The World According to Oatney
Saturday, March 27, 2010
Friday, March 26, 2010
Mumpower Will Be Positively RememberedSome honest thoughts about the decision of Tennessee House Republican Leader Jason Mumpower not to stand for re-election to the House:
When the history books of Tennessee are written, however, and our own period is remembered (we hope) for future schoolchildren in this State to study at a certain age, I believe in my heart that Jason Mumpower will be remembered for the exceptional figure that he truly is. Mumpower will not be noted for greatness because it was he who "led the Tennessee House Republicans to their first majority in history" since many others beside him worked for that day for so many years. Rather, he will most be remembered for having been elected to the House at an age so young, 23, that people reacted with some wonderment, and remained a member for so long that he managed to be chosen as House Republican Leader at an age (33) when many people interested in public life haven't even contested their first election. He will now leave the House celebrating his 37th birthday roughly a month and a half before his successor is chosen. At 36 years old, Jason Mumpower has managed to be in public life long enough for many people to have had a very full political career, and most folks who have been in the business of politics for 14 years and decide to leave the stage do so in the closing years, not the prime, of a very full and active life. Mumpower's exploits are positively enviable and yes, heroic.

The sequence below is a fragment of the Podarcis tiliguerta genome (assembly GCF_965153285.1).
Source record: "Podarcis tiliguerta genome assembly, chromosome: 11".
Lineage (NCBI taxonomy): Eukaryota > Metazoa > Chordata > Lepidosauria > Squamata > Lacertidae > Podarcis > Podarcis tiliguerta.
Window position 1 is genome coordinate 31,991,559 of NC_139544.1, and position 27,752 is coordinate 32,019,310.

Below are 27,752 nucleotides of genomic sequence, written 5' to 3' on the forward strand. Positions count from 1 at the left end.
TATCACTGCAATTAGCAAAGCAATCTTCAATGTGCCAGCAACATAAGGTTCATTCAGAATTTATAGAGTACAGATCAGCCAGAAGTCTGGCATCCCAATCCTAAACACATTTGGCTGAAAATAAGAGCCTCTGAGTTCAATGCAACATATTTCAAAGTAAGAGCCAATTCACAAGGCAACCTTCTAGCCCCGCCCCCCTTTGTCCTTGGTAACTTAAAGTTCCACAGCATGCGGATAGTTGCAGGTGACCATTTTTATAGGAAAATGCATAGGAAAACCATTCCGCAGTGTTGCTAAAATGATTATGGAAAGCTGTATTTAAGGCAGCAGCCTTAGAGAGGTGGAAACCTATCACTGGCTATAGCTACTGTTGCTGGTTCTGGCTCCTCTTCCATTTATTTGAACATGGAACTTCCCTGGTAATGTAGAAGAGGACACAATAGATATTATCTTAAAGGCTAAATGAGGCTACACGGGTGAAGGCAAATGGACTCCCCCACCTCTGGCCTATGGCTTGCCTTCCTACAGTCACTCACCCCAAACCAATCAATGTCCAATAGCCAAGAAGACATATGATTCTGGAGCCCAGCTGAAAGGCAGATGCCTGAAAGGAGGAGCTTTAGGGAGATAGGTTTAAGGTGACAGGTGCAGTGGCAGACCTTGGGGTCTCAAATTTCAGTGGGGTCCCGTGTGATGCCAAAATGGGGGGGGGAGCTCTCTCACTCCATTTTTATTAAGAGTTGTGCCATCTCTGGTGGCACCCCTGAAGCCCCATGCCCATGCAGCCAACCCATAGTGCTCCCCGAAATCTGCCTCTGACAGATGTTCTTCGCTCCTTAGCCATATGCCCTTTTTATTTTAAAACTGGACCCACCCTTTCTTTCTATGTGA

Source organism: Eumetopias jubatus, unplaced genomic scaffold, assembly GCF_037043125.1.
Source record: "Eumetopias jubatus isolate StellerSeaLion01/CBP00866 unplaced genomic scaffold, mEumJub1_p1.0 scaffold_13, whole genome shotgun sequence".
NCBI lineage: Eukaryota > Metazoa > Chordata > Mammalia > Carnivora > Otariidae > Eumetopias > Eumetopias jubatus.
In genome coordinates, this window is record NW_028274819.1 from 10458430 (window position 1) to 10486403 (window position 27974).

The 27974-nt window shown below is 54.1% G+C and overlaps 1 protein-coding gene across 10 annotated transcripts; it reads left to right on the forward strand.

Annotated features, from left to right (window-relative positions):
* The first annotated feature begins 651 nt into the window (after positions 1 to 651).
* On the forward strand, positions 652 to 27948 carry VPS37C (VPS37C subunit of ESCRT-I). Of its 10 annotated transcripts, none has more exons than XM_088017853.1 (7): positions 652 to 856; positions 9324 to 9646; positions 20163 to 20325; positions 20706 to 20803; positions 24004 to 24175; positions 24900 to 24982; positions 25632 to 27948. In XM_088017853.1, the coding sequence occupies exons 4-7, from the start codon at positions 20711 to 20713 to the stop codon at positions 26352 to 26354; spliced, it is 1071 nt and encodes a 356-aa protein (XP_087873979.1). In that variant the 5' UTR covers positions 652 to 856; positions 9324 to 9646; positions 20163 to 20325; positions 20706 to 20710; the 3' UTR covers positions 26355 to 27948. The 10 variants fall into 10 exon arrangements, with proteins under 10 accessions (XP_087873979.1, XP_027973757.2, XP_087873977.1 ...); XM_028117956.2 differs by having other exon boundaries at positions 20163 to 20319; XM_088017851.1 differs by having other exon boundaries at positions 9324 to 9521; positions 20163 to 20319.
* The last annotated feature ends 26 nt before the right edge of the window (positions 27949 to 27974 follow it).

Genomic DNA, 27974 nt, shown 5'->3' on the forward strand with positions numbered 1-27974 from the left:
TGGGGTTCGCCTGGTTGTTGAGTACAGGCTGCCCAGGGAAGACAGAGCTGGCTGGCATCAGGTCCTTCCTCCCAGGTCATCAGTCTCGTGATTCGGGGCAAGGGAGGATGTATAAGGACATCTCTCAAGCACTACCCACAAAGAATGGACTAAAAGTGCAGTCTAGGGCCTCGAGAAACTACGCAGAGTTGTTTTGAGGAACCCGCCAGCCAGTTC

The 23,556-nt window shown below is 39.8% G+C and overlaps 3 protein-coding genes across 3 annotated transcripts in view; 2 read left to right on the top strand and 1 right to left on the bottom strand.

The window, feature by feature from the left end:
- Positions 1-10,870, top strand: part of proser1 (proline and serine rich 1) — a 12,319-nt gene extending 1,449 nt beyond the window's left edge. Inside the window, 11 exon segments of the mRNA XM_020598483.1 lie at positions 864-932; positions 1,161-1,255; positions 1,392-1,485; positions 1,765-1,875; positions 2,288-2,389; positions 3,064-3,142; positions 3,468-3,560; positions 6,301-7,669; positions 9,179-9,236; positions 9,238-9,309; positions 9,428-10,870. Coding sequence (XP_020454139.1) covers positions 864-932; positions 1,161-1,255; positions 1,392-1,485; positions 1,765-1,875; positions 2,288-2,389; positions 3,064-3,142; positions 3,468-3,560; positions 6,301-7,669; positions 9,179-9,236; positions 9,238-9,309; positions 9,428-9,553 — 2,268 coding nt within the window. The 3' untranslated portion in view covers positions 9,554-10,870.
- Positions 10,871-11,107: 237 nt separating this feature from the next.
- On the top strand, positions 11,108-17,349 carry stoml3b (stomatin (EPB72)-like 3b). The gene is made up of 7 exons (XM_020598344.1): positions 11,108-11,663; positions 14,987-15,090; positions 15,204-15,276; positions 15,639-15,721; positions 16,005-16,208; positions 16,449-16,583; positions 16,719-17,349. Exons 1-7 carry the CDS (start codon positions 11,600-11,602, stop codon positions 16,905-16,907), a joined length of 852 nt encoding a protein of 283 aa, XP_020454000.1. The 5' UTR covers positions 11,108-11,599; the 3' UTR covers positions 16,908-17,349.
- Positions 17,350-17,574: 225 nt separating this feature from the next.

Bill Gibbons Gives It UpShelby County District Attorney Bill Gibbons officially dropped out of the Governor's race earlier this afternoon:
One has to feel for Bill Gibbons because it seems that the only Republican east of Memphis who wasn't aware that Bill Gibbons didn't have a snowball's chance in Hades was Gibbons himself. It was painfully obvious to me that Gobbons was not in it to win it at last July's Statesmen's dinner, when receptions for both Knoxville Mayor Bill Haslam and 3rd District Congressman Zach Wamp were well-attended, while Gibbons' event-though not exactly a poor draw-was kind of an afterthought. Lt. Governor Ramsey, Wamp, and Haslam each managed to generate a lot of excitement Statewide, while Gibbons' presence in the race caused talk that he was inadvertantly aiding the two non-Haslams.
Thursday, March 25, 2010
We Have A Leadership Vote in December...Tennessee House Republican Leader Jason Mumpower has decided to leave the Tennessee House of Representatives:
Mumpower has been seen as a controversial figure to many from the day he became Leader in December of 2006, especially since he defeated an extremely popular conservative in his own right, Representative Bill Dunn of Knoxville. Regulars to my work will recall that I was a passionate Dunn supporter. Mumpower's effort to win the House Speakership last year fell flat after Mumpower claimed to have secured all 50 votes. I watched from the House floor that day embarrassed for Jason Mumpower, and for our party as well as Kent Williams bargained with the Democrats to become Speaker.
The Natives Are RestlessWe live in a very uneasy nation:
With that said, as demonstrated by the actions of some people on Capitol Hill in Nashville yesterday, people are almost irrationally angry, and the folks who are demonstrating this anger are not crazed lunatics agitated by Sean Hannity and Rush Limbaugh, but are ordinary everyday Tennesseans and Americans who feel as though their voices have for too long been ignored, and now decisions are being taken which impact them very directly and they see their governmentcompletely ignoring their wishes and doing so in such a public and arrogantly unrepentant fashion. Anger can lead to irrational and completely inappropriate activity, and as Hannity and Limbaugh would both be keen to remind all of us, we have a local election in May, a State Primary in August, and a General Election in November in which to send the one message all politicians understand-removal from their posts by free votes of the people.